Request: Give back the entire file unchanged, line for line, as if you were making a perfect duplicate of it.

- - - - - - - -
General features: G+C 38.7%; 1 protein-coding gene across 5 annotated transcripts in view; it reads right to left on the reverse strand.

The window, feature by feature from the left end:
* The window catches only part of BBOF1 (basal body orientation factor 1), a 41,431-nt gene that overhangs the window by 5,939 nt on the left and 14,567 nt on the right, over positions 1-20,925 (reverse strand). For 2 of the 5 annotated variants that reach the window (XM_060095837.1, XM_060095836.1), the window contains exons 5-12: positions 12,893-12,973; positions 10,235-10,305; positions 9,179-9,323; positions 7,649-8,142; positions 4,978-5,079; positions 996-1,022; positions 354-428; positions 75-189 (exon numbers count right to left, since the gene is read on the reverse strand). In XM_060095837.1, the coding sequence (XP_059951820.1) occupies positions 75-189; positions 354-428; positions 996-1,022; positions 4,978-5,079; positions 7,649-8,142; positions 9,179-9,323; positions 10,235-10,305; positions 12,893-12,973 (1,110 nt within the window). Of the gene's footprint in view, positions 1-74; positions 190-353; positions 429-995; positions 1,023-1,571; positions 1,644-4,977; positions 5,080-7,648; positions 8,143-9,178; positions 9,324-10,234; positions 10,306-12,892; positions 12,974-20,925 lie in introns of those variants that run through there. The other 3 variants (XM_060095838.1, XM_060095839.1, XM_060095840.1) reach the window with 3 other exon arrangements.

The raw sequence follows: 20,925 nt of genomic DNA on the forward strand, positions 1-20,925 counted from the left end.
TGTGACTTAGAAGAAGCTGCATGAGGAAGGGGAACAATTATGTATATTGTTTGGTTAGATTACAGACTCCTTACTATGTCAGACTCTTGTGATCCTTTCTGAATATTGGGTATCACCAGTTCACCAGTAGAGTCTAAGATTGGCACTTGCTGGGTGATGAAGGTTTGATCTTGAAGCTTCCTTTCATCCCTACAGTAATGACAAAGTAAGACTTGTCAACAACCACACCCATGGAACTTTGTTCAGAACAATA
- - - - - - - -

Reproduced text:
General features: G+C 38.7%; 1 protein-coding gene across 5 annotated transcripts in view; it reads right to left on the reverse strand.

The window, feature by feature from the left end:
* The window catches only part of BBOF1 (basal body orientation factor 1), a 41,431-nt gene that overhangs the window by 5,939 nt on the left and 14,567 nt on the right, over positions 1-20,925 (reverse strand). For 2 of the 5 annotated variants that reach the window (XM_060095837.1, XM_060095836.1), the window contains exons 5-12: positions 12,893-12,973; positions 10,235-10,305; positions 9,179-9,323; positions 7,649-8,142; positions 4,978-5,079; positions 996-1,022; positions 354-428; positions 75-189 (exon numbers count right to left, since the gene is read on the reverse strand). In XM_060095837.1, the coding sequence (XP_059951820.1) occupies positions 75-189; positions 354-428; positions 996-1,022; positions 4,978-5,079; positions 7,649-8,142; positions 9,179-9,323; positions 10,235-10,305; positions 12,893-12,973 (1,110 nt within the window). Of the gene's footprint in view, positions 1-74; positions 190-353; positions 429-995; positions 1,023-1,571; positions 1,644-4,977; positions 5,080-7,648; positions 8,143-9,178; positions 9,324-10,234; positions 10,306-12,892; positions 12,974-20,925 lie in introns of those variants that run through there. The other 3 variants (XM_060095838.1, XM_060095839.1, XM_060095840.1) reach the window with 3 other exon arrangements.

The raw sequence follows: 20,925 nt of genomic DNA on the forward strand, positions 1-20,925 counted from the left end.
TGTGACTTAGAAGAAGCTGCATGAGGAAGGGGAACAATTATGTATATTGTTTGGTTAGATTACAGACTCCTTACTATGTCAGACTCTTGTGATCCTTTCTGAATATTGGGTATCACCAGTTCACCAGTAGAGTCTAAGATTGGCACTTGCTGGGTGATGAAGGTTTGATCTTGAAGCTTCCTTTCATCCCTACAGTAATGACAAAGTAAGACTTGTCAACAACCACACCCATGGAACTTTGTTCAGAACAATA